Popul Health Manag. 2013 Feb;16(1):22-7. doi: 10.1089/pop.2012.0025. Epub 2012 Oct 31.
Effectiveness of interventions in reducing antibiotic use for upper respiratory infections in ambulatory care practices.
SourceDivision of Infectious Diseases & HIV Medicine, Department of Medicine, Drexel University College of Medicine, Philadelphia, Pennsylvania 19102, USA. firstname.lastname@example.org
The objective was to evaluate the effect of separate interventions on antimicrobial prescribing for uncomplicated upper respiratory tract infections. The authors conducted a quasi-experimental pre-post study with concurrent control groups for each intervention. Academic detailing led to a significant reduction in unnecessary antibiotic prescribing. However, there was no significant change in antibiotic prescribing in response to educational mailings to providers or to provider involvement in patient mailings. Organizations that seek to reduce inappropriate use of antibiotics should use proven approaches, even when they are more expensive.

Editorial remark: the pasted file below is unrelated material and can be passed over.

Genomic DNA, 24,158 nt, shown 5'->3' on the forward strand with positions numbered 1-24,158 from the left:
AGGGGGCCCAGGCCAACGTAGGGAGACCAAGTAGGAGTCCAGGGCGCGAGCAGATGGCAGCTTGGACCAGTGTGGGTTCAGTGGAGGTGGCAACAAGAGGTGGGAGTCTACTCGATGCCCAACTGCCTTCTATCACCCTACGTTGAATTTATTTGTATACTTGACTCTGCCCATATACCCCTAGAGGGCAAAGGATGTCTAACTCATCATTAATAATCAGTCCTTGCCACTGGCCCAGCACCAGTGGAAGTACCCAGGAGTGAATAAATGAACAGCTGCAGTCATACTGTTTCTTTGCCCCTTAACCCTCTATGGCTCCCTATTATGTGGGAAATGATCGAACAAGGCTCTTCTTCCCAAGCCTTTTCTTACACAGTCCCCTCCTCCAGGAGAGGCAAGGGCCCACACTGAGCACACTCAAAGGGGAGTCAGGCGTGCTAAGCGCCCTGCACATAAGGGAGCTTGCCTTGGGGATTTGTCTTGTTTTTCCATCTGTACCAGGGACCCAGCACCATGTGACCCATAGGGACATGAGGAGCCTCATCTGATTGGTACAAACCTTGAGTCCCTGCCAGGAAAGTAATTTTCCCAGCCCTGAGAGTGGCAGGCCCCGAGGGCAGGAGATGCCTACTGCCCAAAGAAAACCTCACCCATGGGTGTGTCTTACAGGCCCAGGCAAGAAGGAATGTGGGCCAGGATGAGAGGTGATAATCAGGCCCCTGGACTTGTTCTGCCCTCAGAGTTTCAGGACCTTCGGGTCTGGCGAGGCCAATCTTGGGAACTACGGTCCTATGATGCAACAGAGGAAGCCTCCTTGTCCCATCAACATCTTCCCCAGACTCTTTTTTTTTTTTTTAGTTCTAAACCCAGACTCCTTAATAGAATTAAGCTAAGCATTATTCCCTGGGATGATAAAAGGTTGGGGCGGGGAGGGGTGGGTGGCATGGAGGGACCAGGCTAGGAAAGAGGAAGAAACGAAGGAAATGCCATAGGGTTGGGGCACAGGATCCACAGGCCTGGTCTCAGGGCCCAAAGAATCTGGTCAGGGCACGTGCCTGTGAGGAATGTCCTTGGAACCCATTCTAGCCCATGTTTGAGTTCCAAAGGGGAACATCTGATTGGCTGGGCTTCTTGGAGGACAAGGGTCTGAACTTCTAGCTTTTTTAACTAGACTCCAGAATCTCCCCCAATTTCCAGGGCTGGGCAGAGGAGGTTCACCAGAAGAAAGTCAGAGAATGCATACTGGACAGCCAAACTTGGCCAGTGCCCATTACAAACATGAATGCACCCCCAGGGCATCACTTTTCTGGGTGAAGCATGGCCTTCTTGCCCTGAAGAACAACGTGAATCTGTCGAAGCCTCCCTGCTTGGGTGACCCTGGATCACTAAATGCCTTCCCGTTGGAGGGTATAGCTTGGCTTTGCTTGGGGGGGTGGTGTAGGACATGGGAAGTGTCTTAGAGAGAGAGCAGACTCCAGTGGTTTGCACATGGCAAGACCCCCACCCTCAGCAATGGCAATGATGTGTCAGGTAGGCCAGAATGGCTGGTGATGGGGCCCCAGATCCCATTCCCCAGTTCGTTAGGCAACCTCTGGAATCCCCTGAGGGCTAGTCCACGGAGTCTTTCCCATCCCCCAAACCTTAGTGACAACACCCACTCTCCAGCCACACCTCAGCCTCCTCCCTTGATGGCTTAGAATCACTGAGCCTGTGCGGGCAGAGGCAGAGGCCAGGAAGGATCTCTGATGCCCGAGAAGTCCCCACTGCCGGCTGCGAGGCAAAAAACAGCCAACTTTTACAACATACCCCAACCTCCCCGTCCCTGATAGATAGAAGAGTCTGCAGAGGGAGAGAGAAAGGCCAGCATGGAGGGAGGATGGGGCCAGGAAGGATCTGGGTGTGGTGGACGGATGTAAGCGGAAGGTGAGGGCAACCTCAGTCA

- [PubMed - indexed for MEDLINE]
- [Available on 2014/2/1]